It was, without question, a strange set of circumstances that led to the unanimous approval of four budget bills on July 6. Four months of infighting among Republicans. A legal challenge of the original GOP-authored state budget. Sweeping vetoes by a Republican governor. A last-minute effort to involve Democrats. And Bob Burns letting lose a tirade of criticism for whom many people expected to be the Republicans’ next best hope for retaining the Ninth Floor.
Yet, somehow, 70 or more lawmakers were able to agree on the four budget bills. And nobody in the House or the Senate opposed them.
So, it’s notable anytime the Arizona Legislature votes unanimously for anything of substance; lawmakers do find themselves in accord, perhaps a dozen or more times each year, but usually on minor, technical changes. Yet the newfound camaraderie between Republican and Democratic lawmakers exhibited on the first day of the special session seems to send a strong signal to the Gov. Jan Brewer that the Legislature intends to assert control over the rest of the budget process – whether Brewer likes the final package or not.
After all, it would be very difficult, if not completely impractical, for the governor to reject a budget that has solid bipartisan support, even if it doesn’t include her proposal for a sales tax increase. Forty representatives and 20 senators can override her veto.
That doesn’t mean Brewer won’t get what she wants; legislative leadership plans to meet tomorrow to discuss other budget issues that have yet to be resolved, and lawmakers still need to come up with the revenue to plug a deficit of at least $2 billion. A tax increase may be used to raise revenue, more cuts may be enacted, the state may sell additional assets or even borrow into the future.
That will be decided sometime after lawmakers restart the special session on July 13, which, by the way, is Brewer’s deadline to sign or reject the 180 or so non-budget bills that were passed in the final weeks of the regular session. The weeklong delay, intentionally or not, removes any possibility that Brewer could hold hostage any non-budget bills while trying to negotiate a positive resolution to her sales tax proposal.
Meanwhile, Brewer has given all appearances that she’s thrilled by the Legislature’s swift action. She told Capitol Times reporter Jeremy Duda that the additional $400 million for education included in H2001 shows that lawmakers have responded to her calls to protect public schools’ funding and that they intend to come up with some way to raise the revenue necessary for a balanced budget.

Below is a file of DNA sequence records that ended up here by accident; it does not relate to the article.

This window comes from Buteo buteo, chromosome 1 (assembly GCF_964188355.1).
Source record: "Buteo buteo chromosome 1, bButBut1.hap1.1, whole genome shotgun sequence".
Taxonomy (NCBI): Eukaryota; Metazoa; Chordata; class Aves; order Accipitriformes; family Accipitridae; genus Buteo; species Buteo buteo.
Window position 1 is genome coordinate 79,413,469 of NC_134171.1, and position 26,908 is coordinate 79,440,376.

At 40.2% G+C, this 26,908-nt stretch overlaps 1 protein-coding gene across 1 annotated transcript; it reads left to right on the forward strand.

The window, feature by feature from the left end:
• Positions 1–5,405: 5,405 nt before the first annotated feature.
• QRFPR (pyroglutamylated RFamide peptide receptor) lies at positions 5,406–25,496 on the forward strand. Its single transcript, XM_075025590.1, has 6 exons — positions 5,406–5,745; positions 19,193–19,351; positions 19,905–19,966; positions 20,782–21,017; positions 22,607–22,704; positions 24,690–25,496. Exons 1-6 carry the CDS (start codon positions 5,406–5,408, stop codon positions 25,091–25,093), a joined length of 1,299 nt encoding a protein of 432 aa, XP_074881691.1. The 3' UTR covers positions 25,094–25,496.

That seems logical to a point; Brewer has indeed been pushing for shallower cuts to education, and her vetoes made possible the second round of budget bills. But then she went on to say it wouldn’t surprise her if lawmakers passed a sales tax increase on their own. In other words, no referendum.
Hmmm. Not sure what to make of that, considering it was not possible to rally a simple majority to approve a ballot measure that would allow voters to decide for themselves whether to raise sales taxes. So, rounding up a legislative supermajority to support a measure that would raise taxes without asking voters seems like wishful thinking. Politically – and for some, ideologically – that scenario is completely unpalatable.
Even after Brewer convinced Senate President Bob Burns to prop up her sales tax referral in the final days of the regular session, it’s highly unlikely he would vote for legislation that increases taxes without allowing voters to weigh in. Add to that list Sens. Russell Pearce, Jack Harper, Ron Gould, Thayer Verschoor, Jim Waring, Steve Pierce, Chuck Gray, Pamela Gorman, Sylvia Allen and others – and that’s just in the Senate.
Many Republicans in the House also have warned Brewer to count them out. And Democrats in both chambers have withheld support for raising the state sales tax.
So, to me, the unanimous vote on the four budget bills carries a much different message than Brewer seems to have received. One way of looking at it is that lawmakers are saying she can veto all she wants, but to no avail. And that wouldn’t bode well for her tax plan.
With 2010 around the corner, Democrats wouldn’t be too upset if Brewer emerges from this chaos looking as though she lacks the political muscle to push her agenda. And, judging by Burns’ recent comments about Brewer’s leadership abilities, it might not disappoint him too much either.
In this case, unanimity among lawmakers, many of whom weren’t involved in serious budget talks until last week, should be somewhat unsettling to Brewer, even if she did get part of what she had requested.